IOWA CITY, Iowa – Nathan Bazata wasn’t built to be a football player for an elite program like Ohio State or Michigan, or even for his home-state school Nebraska, which hardly is elite anymore.
Instead, he was built to be an Iowa Hawkeye.
That means slightly undersized, mostly overlooked and determined to prove the naysayers wrong.
A native of tiny Howells, Neb., Bazata (pronounced Budget-uh) is coming off a sophomore season in which he started all 14 games at defensive tackle.
The same kid who had virtually no scholarship offers until Iowa entered the picture is now poised to do something special as a Hawkeye.
Bazata could be a three-year starter before he is finished at Iowa. That would put him in elite company, although, it’s hard to tell judging from the current roster.
Most of the current starters on the team are just like Bazata; players who are poised to be multi-year starters if they stay healthy and stay ahead of the competition.
Senior cornerback Desmond King and sophomore defensive end Parker Hesse are on track to be four-year starters.
Offensive linemen Sean Welsh, Ike Boettger, Boone Myers and James Daniels, linebackers Ben Niemann and Josey Jewell, receiver Jerminic Smith and defensive backs Greg Mabin and Miles Taylor all have started at least one game and could leave Iowa as three-year starters.
Heading the list of two-year starters is quarterback C.J. Beathard, along with receiver Matt VandeBerg, defensive tackle Jaleel Johnson and offensive lineman Cole Croston.
Tight end George Kittle is close to being a two-year starter after starting six games last season.
Sophomore free safety Brandon Snyder and sophomore defensive end Matt Nelson haven’t started a game, but they both could leave as three-year starters, barring injuries and changes in the depth chart.
The same with whoever wins the competition at weakside linebacker between junior Bo Bower and sophomore Aaron Mends. Bower already has started for an entire season in 2014 and has two seasons of eligibility remaining, while Mends has three seasons of eligibility.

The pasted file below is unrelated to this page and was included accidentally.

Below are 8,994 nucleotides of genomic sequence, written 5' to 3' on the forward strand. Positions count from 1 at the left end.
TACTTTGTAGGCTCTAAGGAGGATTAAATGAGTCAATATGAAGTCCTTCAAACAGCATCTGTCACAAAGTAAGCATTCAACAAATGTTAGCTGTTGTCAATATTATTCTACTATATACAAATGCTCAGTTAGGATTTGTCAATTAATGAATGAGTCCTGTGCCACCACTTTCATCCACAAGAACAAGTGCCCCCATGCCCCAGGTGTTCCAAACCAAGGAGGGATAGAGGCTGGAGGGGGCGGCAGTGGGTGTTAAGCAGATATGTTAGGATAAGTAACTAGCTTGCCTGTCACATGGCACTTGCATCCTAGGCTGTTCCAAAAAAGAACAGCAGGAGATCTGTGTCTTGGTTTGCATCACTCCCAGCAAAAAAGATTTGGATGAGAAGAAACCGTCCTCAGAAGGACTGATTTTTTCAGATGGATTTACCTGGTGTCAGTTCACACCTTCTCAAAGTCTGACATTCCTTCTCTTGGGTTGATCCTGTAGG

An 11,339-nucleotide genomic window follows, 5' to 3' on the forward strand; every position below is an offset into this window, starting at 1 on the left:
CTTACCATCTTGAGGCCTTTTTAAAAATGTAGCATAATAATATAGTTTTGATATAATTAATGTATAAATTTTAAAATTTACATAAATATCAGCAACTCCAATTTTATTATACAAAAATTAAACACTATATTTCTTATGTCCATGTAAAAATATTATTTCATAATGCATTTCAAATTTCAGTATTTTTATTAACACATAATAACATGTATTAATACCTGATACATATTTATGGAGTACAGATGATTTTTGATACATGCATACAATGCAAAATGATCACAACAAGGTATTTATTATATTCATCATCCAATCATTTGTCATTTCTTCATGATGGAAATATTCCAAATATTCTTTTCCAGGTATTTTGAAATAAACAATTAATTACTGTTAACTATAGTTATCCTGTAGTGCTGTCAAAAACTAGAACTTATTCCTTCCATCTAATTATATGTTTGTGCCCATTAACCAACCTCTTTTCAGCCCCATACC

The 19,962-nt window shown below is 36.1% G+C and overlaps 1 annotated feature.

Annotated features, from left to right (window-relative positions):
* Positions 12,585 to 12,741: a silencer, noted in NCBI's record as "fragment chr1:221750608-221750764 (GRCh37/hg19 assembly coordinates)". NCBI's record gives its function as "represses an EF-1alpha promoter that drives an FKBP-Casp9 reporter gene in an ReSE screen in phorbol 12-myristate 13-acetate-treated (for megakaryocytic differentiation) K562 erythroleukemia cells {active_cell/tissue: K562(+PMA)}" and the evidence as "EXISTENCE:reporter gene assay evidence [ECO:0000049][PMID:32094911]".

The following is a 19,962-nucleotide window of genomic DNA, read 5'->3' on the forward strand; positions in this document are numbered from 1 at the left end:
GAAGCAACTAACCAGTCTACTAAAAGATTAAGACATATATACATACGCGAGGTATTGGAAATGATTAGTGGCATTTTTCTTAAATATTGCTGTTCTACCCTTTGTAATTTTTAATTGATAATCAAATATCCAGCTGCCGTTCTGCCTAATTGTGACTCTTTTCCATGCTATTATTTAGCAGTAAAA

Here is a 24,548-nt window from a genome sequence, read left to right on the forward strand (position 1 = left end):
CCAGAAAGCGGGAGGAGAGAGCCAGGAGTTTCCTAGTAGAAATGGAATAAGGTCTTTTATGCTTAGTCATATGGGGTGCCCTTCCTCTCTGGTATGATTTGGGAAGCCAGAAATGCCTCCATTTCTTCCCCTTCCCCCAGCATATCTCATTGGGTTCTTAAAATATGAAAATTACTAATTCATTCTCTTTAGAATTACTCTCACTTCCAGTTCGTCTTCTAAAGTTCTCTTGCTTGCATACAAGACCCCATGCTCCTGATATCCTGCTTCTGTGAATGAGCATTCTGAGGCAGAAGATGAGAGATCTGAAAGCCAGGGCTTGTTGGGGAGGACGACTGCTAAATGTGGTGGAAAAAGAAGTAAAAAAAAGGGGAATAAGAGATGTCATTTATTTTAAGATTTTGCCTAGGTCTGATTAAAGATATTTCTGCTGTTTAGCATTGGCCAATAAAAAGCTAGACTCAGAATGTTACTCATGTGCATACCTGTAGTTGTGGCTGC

So with exception to the two running back positions, every current starter is either well on his way to being a multi-year starter or in position to be one.
That would seem to be a strength and a reason why Iowa is having yet another resurgence under veteran coach Kirk Ferentz.
Iowa’s starting lineup has a considerable amount of talent, which in a case like Bazata, was under-appreciated until he took the big stage in college.
And there appears to be more on the way as Iowa coach Kirk Ferentz said as many as 10 true freshmen could play this season. Playing as a true freshmen is often the first step in becoming a multi-year starter.
The depth chart being fluid at this point is not unusual, but it’s rare for so many true freshmen to be in the mix for playing time.
“The moves that are caused by injuries that’s common, although, that rotates and we’ve had more than a handful of those right now, and that adds to the consistency," Ferentz said Tuesday. “But then right along with that, we’re looking hard at some guys at all positions basically, maybe not for a starting (position) but who is going to be the next guy in at tackle, that type of thing.
“And that’s really pretty much across the board, including special teams. So I think it’s common, but maybe a little bit bigger influx of first-year guys. I could see maybe anywhere from six to ten guys getting their feet in the water this year.”
Getting your feet wet on special teams is often the first step in becoming a multi-year starter. There are exceptions like King, but most of the Iowa players with exception to the linemen make their first impact on special teams.
Bazata appeared briefly in nine games as a redshirt freshman in 2014. The 6-foot2, 285-pounder earned a starting position the following spring and still has it, along with the experience he gained from starting 14 games last season.
Bazata is now working to expand his game by using more technique in the trenches. It’s also his way of protecting his starting position.
“I’m just really being detailed with my hands because if guys get their hands on you, they’re going to latch on to you and it’s really hard to get off,’ Bazata said. “Last year, all I was doing was taking guys down the middle and not using my hands and feet.
“So I had to take a big step forward with that.”